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Victor Hugo

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ENTERTAINMENT
January 6, 1989 | RUTH REICHL
In her books about her early life, M.F.K. Fisher talks about her parents dressing up and going out to The Victor Hugo to eat. It was obviously a big and very grown-up restaurant. It was, in fact, a downtown landmark until it moved to Beverly Hills in 1934 and ultimately closed. A few years ago, Max au Triangle opened on the site of the old Victor Hugo. That, unfortunately, closed, too. Now there's a new restaurant on the same site. It's called . . . Victor Hugo's, and it's at 235 N.
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WORLD
June 23, 2013 | By Tracy Wilkinson, Los Angeles Times
MEXICO CITY - Victor Hugo Romo marches past the walled mansions of Las Lomas, surrounded by an entourage. Staffers with clipboards and tablets. Skinny men with brooms and machetes. A handful of residents. More than a few cameras. "Tree trimmers!" he shouts. And the tree trimmers scurry to a droopy willow, chopping away at branches that threaten power lines. "Pot-hole patchers!" And their machine spits into a crater in the middle of the street. Romo is the new borough president in the wealthiest enclave of Mexico City, possibly of all Mexico.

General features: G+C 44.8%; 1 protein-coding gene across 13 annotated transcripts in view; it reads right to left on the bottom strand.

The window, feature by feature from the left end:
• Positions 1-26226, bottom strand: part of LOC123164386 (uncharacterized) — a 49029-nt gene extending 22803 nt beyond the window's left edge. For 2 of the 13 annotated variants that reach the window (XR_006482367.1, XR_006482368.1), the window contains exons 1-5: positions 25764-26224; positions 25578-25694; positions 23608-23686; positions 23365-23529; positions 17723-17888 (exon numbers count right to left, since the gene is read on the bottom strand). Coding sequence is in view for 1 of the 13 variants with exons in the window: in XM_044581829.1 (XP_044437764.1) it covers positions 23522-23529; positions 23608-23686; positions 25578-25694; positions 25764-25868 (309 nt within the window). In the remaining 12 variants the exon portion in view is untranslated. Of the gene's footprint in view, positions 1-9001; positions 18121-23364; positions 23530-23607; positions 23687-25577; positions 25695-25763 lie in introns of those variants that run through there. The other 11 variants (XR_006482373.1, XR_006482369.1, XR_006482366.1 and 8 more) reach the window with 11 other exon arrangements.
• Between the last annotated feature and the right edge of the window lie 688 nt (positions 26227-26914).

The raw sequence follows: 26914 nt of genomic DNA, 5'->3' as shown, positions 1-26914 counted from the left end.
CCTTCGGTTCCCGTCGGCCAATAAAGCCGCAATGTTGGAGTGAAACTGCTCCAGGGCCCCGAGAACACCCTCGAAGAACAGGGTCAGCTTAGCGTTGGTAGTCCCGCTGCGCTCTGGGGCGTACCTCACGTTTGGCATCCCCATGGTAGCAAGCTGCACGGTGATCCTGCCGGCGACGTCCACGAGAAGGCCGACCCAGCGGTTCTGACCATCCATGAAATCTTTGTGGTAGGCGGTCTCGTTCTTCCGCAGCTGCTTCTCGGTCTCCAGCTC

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NEWS
January 7, 2002 | From Times Wire Reports
France kicked off the 200th anniversary of the birth of "Les Miserables" author Victor Hugo, who the country's press said was one of the earliest advocates of the euro. The Journal du Dimanche weekly reprinted extracts of Hugo's impassioned 1855 call for a "United States of Europe" and a "continental currency, resting on all Europe as its capital and driven by the activity of 200 million men."
CALIFORNIA | LOCAL
February 11, 2010 | By Ching-Ching Ni
When Ron Bloom joined a San Gabriel Valley language club to practice Mandarin, he figured he might be one of the few non-Chinese in the group. Then he met the club's leader: Victor Hugo Miranda Jr. "I was expecting a Taiwanese guy," said Bloom, 49, a radar scientist in El Segundo who studied Mandarin in college . "I've never met a guy from South America who speaks Chinese. I almost fell over." Miranda, 35, originally from Costa Rica, took the helm of Mandarin Friends two years ago and has helped transform it from a core membership of about 150 to more than 700 registered members, who interact with each other largely over the Web. Members are mostly young professionals and include Asians and non-Asians.